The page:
Instagram has changed its algorithm after a group of employees accused the app of suppressing pro-Palestinian posts during the recent fighting between Israel and Gaza terrorist factions, the company said on Sunday.
Dozens of employees reportedly protested the company's moderation system and claimed it was unjustly removing posts after being incorrectly flagged as associated with “violence or dangerous organizations".
Among several examples given, the workers pointed to posts concerning the al-Aqsa Mosque — a major flashpoint in recent Jewish-Arab violence — that were accidentally removed after the algorithm mixed up the Jerusalem mosque with the name of the terror outfit al-Aqsa Martyrs' Brigades.
They further claimed that the Facebook-owned app was slanted toward pro-Israeli content, which could hurt the trust of Arab users and could lead to the company bleeding out users in favor of competing apps.
Some Facebook employees have even actively appealed against the removal of content that they deemed to have been incorrectly targeted by Facebook and Instagram.
One worker told the Financial Times he did not believe the censorship was intentional but claimed that "large-scale content management is biased against any discriminated group."
A Facebook spokesperson told technology news website the Verge on Sunday that it was caused by the algorithm prioritizing original posts over shared content, giving the impression that it was suppressing certain views or topics.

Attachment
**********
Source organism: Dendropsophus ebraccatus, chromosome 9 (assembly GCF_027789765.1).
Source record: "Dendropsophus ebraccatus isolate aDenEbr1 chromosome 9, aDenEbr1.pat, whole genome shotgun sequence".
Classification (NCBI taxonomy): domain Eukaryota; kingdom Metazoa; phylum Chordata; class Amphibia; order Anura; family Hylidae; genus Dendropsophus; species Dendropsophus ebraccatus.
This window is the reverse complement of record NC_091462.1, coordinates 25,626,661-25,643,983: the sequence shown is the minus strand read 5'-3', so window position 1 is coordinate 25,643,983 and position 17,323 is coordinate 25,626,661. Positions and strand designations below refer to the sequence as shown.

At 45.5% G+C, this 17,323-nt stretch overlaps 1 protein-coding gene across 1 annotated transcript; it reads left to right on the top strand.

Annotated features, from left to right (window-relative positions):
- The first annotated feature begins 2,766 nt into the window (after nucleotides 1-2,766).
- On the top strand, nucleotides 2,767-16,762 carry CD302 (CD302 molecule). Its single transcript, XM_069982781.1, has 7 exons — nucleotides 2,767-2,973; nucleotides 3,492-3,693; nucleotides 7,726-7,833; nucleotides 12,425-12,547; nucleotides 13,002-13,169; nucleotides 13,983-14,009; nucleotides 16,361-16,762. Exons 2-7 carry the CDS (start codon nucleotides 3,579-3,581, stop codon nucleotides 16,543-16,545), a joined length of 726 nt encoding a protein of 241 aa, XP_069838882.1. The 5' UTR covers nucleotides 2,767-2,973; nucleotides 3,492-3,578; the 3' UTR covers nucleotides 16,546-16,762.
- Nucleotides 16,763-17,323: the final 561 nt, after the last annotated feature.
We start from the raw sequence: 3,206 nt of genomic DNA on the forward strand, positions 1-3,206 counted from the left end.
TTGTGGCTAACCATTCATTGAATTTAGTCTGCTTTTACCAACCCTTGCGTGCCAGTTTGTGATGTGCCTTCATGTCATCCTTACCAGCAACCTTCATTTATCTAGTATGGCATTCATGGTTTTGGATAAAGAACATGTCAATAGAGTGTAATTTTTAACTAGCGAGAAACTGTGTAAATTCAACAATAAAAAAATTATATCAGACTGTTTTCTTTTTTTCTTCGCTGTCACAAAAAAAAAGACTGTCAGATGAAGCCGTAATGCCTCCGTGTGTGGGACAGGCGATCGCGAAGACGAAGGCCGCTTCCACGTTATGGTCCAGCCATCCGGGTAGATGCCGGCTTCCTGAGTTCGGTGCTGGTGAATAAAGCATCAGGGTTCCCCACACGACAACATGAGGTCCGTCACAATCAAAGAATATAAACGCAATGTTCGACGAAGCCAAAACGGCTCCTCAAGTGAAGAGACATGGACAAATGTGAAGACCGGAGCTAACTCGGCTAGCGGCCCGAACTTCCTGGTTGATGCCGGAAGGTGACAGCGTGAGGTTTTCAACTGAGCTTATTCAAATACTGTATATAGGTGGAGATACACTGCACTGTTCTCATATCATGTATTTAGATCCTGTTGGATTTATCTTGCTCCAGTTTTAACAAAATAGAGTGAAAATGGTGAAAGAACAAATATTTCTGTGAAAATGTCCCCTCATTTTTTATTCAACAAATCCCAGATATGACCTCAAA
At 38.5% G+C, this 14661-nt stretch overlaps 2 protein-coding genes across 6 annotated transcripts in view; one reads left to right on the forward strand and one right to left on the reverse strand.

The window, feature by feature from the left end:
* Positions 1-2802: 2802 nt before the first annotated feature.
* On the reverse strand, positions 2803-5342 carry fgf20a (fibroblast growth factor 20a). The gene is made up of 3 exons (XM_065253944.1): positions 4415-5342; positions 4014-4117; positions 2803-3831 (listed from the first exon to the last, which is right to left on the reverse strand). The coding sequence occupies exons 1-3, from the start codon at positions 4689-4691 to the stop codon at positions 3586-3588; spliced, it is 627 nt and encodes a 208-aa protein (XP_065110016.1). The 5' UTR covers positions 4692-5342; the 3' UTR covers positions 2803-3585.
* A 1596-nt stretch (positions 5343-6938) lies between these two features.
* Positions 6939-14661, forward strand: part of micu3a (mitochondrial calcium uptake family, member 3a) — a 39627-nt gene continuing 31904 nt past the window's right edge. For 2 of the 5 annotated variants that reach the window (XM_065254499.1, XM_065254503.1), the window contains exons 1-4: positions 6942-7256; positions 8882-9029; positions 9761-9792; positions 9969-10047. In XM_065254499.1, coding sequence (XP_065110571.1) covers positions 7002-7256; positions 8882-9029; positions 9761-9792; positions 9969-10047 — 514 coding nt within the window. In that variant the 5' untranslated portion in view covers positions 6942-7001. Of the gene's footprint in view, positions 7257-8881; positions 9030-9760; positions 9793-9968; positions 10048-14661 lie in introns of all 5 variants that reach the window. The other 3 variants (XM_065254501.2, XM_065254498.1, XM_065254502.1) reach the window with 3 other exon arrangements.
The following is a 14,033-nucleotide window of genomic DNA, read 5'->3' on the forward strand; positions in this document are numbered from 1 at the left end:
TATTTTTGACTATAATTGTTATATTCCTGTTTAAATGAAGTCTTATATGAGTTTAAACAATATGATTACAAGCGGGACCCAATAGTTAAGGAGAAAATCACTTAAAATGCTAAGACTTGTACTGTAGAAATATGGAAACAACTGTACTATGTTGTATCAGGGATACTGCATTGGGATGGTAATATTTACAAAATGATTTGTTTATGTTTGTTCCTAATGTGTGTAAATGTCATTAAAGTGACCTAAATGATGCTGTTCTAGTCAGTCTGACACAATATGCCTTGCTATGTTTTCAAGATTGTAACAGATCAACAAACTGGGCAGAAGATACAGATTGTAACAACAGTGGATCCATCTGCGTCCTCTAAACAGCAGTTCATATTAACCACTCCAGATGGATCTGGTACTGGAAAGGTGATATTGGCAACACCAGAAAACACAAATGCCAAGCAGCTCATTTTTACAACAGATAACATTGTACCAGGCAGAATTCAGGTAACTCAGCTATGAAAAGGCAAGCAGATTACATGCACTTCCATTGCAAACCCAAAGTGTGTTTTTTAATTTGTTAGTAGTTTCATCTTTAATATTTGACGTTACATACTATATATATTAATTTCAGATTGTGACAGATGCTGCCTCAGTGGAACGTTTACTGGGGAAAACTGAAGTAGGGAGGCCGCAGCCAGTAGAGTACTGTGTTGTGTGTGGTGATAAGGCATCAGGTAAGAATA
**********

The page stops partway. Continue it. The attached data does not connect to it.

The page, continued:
“We want to be really clear — this isn’t the case,” the spokesperson said. “This applied to any post that’s re-shared in stories, no matter what it’s about.”
The company said that in the past people had clearly preferred to see original content, but that has changed, especially during times of conflict.
“There’s been an increase— not just now but in the past as well — in how many people are resharing posts, and we’ve seen a bigger impact than expected on the reach of these posts,” the spokesperson said. “Stories that reshare feed posts aren’t getting the reach people expect them to, and that’s not a good experience.”
Following similar allegations, many users even gave a low rating to Facebook and Instagram apps in Apple and Google app stores as a sign of protest over content filtering during the campaign.
The photo-sharing app has also come under fire, alongside micro-blogging site Twitter, for deleting posts mentioning the possible eviction of Palestinians from the East Jerusalem neighborhood of Sheikh Jarrah, a problem which both big tech giants blamed on technical errors.